The Vaccination Game: The Self-Defense Forces Vaccination Center was run smoothly but no-appointment days are over

6:50 a.m. June 26th

The large-scale Self-Defense Forces vaccination center near Otemachi, Tokyo, doesn’t open for another 70 minutes, and there is already a line of people looping around the large, brown, 16 story building. It is not only the elderly waiting for their first dose. The majority of people in the last section of the line are adults, ranging from their twenties to fifties. Most people are sitting on the ground or a chair they brought from home.

The sun, unobstructed in the cloudless morning sky, shines directly onto the line. Its rays are hot enough to irritate the exposed back of the neck in under a minute. Men and women take shelter under umbrellas and wide-brimmed hats as they check their phones, read a book, or doze off to pass the time. Some have pulled out their feet from their shoes and rest them on compact picnic tarps. 

“The people in line, please confirm that this is your first vaccination dose. If this is your second dose, we cannot vaccinate you at this facility today.”

A security officer reminded the queue through a megaphone so muted it was barely audible. 

In the past 20 minutes, three more adults join the back of the line with over one hundred waiting ahead of them. There’s no telling when the person at the very front arrived. 

A sign posted in front of the vaccination facility asks entrants whether they are over 18 years old, have a form of identification and their vaccine ticket with them.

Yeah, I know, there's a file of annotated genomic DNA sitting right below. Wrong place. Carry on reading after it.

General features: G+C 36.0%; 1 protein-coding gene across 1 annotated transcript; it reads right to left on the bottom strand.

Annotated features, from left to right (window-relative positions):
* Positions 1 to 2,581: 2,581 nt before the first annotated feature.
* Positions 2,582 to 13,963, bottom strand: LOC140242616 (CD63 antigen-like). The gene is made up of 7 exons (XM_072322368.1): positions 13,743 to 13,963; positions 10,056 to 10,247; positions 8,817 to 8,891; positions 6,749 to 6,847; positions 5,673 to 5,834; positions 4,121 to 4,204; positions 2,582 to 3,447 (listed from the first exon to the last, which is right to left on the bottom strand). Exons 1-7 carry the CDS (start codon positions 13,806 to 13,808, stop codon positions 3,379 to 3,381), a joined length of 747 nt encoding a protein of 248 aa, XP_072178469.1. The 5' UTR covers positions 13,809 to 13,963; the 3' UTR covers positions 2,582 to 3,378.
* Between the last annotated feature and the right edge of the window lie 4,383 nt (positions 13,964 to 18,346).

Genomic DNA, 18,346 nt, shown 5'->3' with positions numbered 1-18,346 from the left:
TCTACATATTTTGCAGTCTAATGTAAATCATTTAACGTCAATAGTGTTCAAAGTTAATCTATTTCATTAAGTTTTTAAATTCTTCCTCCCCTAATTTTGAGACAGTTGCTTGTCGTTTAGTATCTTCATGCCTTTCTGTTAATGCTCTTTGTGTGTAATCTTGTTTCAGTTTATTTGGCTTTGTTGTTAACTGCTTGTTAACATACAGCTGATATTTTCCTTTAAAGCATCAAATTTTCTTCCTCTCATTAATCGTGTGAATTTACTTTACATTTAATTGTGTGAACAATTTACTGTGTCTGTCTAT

People with 8 a.m. to 10 a.m. reservations rest on chairs they brought to or borrowed from the facility. The sun feels warmer than the 23 degrees Celsius temperature, and queue use hats and umbrellas to keep cool. 

Officers begin to collect the chairs they lent to the line and place them back into an outdoor collection bin beside an entrance to the building. Everyone stands up, and the line begins to move. 

“The facility will momentarily open at 7:30. Please move slowly down the line while maintaining a distance with the person in front of you,” a security guard called out. 

“Be sure to check your belongings, so you don’t leave anything behind,” another guard said. 

The line moves forward in 10-meter increments as the clinic begins processing the first groups of people.

Around the corner at the back of the building, businesses, including the Nippon Travel Agency, are vaccinating their employees. 

At 7:30, a Self-Defense Forces truck pulls up and parks by the end of the line. It is rare to see a military-grade vehicle around civilians in a nation with no army and a small self-defense force. 

Two SDF soldiers get off the truck and walk toward the back of the building, away from the line.

The line moves for the second time, progressing less than 10 meters before halting. At this pace, it could be another hour before the last group step through the facility’s doors. 

“I got here before 7 a.m. But my husband arrived at a later time to get vaccinated two weeks ago, and he was further ahead in the line,” a woman in front of me said. “I saw on television that there are people who line up in the middle of the night to receive their shot as early as possible.” 

From the 28th, the center will switch to administering the second dose of the vaccine, making it nearly impossible for those seeking their first dose to reserve a slot online. Furthermore, this facility, which can administer up to 10,000 doses a day, and its sibling in Osaka, capped at 5,000 doses a day, will no longer administer doses meant for a canceled reserved patient to those who came without an appointment.